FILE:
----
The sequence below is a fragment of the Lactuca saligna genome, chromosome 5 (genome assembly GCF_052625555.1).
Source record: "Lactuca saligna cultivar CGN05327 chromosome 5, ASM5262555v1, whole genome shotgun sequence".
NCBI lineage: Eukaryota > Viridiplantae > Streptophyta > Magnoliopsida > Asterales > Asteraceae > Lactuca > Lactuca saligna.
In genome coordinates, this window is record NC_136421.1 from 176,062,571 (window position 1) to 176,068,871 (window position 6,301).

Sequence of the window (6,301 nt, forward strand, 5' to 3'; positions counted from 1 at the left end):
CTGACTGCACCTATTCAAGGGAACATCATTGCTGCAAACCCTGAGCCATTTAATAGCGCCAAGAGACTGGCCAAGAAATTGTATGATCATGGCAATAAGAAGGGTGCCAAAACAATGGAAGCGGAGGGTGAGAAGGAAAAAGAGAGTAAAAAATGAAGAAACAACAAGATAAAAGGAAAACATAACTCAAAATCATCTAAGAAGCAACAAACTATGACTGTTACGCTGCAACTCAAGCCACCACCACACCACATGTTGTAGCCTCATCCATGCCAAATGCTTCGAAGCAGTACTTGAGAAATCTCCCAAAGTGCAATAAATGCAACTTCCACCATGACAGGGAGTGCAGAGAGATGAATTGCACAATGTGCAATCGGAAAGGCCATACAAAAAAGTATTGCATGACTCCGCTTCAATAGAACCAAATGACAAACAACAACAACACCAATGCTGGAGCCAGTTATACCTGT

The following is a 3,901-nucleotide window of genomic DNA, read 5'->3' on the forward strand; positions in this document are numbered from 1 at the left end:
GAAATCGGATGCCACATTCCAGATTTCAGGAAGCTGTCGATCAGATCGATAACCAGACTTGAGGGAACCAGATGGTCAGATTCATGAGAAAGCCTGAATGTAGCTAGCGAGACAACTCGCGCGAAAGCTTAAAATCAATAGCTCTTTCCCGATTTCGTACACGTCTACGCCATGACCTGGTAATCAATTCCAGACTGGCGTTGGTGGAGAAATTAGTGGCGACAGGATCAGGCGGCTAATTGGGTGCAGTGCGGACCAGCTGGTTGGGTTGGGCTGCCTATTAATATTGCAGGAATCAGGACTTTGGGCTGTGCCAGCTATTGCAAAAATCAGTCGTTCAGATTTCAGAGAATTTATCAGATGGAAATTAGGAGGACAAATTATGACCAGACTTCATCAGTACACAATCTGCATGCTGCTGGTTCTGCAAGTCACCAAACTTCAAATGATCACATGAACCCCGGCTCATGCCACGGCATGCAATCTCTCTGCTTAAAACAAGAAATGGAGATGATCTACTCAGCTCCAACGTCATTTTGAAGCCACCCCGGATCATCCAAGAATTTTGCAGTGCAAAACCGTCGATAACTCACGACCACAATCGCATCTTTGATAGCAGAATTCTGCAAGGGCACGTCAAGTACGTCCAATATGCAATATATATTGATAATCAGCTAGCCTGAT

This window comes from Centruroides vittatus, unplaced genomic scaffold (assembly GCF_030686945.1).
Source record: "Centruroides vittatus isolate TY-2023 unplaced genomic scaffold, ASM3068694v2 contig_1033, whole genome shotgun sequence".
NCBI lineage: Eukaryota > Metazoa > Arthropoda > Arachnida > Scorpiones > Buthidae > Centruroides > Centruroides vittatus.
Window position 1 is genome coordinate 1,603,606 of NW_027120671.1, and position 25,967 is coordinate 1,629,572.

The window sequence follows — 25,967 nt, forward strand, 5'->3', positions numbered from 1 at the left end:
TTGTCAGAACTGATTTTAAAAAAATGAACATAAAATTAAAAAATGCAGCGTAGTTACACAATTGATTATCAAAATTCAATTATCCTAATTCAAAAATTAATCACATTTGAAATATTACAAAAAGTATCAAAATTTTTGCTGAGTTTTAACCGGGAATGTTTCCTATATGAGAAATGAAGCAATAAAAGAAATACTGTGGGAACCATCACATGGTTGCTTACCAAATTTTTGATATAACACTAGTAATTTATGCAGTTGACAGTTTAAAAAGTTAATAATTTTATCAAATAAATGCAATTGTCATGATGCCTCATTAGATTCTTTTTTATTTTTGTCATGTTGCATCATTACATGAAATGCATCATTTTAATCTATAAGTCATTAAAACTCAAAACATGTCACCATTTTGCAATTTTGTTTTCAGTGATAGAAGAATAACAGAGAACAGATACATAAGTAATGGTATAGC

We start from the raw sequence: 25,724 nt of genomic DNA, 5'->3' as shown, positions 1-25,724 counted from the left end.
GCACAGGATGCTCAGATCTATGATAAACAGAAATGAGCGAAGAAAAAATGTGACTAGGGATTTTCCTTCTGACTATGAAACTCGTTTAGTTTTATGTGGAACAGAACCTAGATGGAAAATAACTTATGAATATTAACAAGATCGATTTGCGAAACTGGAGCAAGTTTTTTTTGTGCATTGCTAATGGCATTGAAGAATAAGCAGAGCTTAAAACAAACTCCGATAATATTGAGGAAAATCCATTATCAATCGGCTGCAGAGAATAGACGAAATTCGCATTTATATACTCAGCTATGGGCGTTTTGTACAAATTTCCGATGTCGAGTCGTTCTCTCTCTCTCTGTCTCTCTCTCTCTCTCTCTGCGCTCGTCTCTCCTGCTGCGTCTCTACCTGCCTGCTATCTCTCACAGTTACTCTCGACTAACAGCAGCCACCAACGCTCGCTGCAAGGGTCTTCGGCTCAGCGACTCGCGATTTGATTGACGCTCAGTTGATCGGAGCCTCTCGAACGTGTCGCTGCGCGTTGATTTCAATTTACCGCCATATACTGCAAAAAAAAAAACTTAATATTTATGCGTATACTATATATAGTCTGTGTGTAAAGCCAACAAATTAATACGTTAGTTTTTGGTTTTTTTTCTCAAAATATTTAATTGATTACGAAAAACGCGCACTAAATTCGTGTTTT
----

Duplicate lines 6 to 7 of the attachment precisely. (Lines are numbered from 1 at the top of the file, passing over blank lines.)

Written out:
CTGACTGCACCTATTCAAGGGAACATCATTGCTGCAAACCCTGAGCCATTTAATAGCGCCAAGAGACTGGCCAAGAAATTGTATGATCATGGCAATAAGAAGGGTGCCAAAACAATGGAAGCGGAGGGTGAGAAGGAAAAAGAGAGTAAAAAATGAAGAAACAACAAGATAAAAGGAAAACATAACTCAAAATCATCTAAGAAGCAACAAACTATGACTGTTACGCTGCAACTCAAGCCACCACCACACCACATGTTGTAGCCTCATCCATGCCAAATGCTTCGAAGCAGTACTTGAGAAATCTCCCAAAGTGCAATAAATGCAACTTCCACCATGACAGGGAGTGCAGAGAGATGAATTGCACAATGTGCAATCGGAAAGGCCATACAAAAAAGTATTGCATGACTCCGCTTCAATAGAACCAAATGACAAACAACAACAACACCAATGCTGGAGCCAGTTATACCTGT

The following is a 3,901-nucleotide window of genomic DNA, read 5'->3' on the forward strand; positions in this document are numbered from 1 at the left end: